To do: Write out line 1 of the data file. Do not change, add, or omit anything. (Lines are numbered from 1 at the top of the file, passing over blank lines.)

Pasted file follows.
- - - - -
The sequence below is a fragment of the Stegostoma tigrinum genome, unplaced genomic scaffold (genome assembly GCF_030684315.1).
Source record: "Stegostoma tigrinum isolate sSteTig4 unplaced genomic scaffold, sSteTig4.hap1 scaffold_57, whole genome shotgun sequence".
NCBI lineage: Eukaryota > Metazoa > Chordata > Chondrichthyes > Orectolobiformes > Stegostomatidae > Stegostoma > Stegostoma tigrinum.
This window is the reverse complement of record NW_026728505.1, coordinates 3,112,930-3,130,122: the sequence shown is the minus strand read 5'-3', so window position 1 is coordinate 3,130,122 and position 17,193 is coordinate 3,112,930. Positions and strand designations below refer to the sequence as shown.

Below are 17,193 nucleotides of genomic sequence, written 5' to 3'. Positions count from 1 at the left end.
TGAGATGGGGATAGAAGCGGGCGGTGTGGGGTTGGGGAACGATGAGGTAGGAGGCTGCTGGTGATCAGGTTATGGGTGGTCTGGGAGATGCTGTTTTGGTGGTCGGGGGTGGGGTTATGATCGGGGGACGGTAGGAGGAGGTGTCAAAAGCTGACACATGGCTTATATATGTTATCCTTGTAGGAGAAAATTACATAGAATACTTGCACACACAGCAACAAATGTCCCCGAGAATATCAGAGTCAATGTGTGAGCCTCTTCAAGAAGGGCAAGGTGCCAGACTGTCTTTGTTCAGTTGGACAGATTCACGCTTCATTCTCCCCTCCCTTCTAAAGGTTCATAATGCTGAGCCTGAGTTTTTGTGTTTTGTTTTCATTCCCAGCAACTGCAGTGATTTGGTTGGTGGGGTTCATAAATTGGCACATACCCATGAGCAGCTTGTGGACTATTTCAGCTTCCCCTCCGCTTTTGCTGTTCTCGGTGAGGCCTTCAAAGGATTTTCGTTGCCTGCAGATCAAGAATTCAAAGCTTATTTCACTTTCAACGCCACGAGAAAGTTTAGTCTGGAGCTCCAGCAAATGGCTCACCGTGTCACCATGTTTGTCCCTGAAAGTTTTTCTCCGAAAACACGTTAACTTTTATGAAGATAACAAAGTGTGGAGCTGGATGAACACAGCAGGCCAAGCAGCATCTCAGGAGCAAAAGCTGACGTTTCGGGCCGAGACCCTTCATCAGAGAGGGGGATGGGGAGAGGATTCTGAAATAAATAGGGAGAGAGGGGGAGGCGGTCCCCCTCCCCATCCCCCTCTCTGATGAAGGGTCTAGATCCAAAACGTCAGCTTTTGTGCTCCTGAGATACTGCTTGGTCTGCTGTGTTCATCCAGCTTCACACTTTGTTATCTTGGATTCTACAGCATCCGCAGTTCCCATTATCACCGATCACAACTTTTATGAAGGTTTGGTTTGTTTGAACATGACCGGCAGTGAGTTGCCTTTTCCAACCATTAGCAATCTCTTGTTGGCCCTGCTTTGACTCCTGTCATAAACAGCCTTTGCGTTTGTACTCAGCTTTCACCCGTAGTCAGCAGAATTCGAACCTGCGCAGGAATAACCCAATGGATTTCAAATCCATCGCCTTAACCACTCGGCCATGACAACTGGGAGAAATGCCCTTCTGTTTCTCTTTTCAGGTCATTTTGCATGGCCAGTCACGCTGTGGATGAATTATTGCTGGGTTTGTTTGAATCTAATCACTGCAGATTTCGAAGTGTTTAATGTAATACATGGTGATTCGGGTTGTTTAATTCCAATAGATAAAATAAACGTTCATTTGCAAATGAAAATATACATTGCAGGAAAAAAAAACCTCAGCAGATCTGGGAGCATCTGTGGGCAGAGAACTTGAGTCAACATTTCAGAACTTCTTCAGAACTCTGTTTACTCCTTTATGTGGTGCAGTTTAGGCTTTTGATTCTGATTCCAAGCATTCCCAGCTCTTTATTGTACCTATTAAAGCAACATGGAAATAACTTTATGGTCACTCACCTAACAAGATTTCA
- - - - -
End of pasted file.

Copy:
The sequence below is a fragment of the Stegostoma tigrinum genome, unplaced genomic scaffold (genome assembly GCF_030684315.1).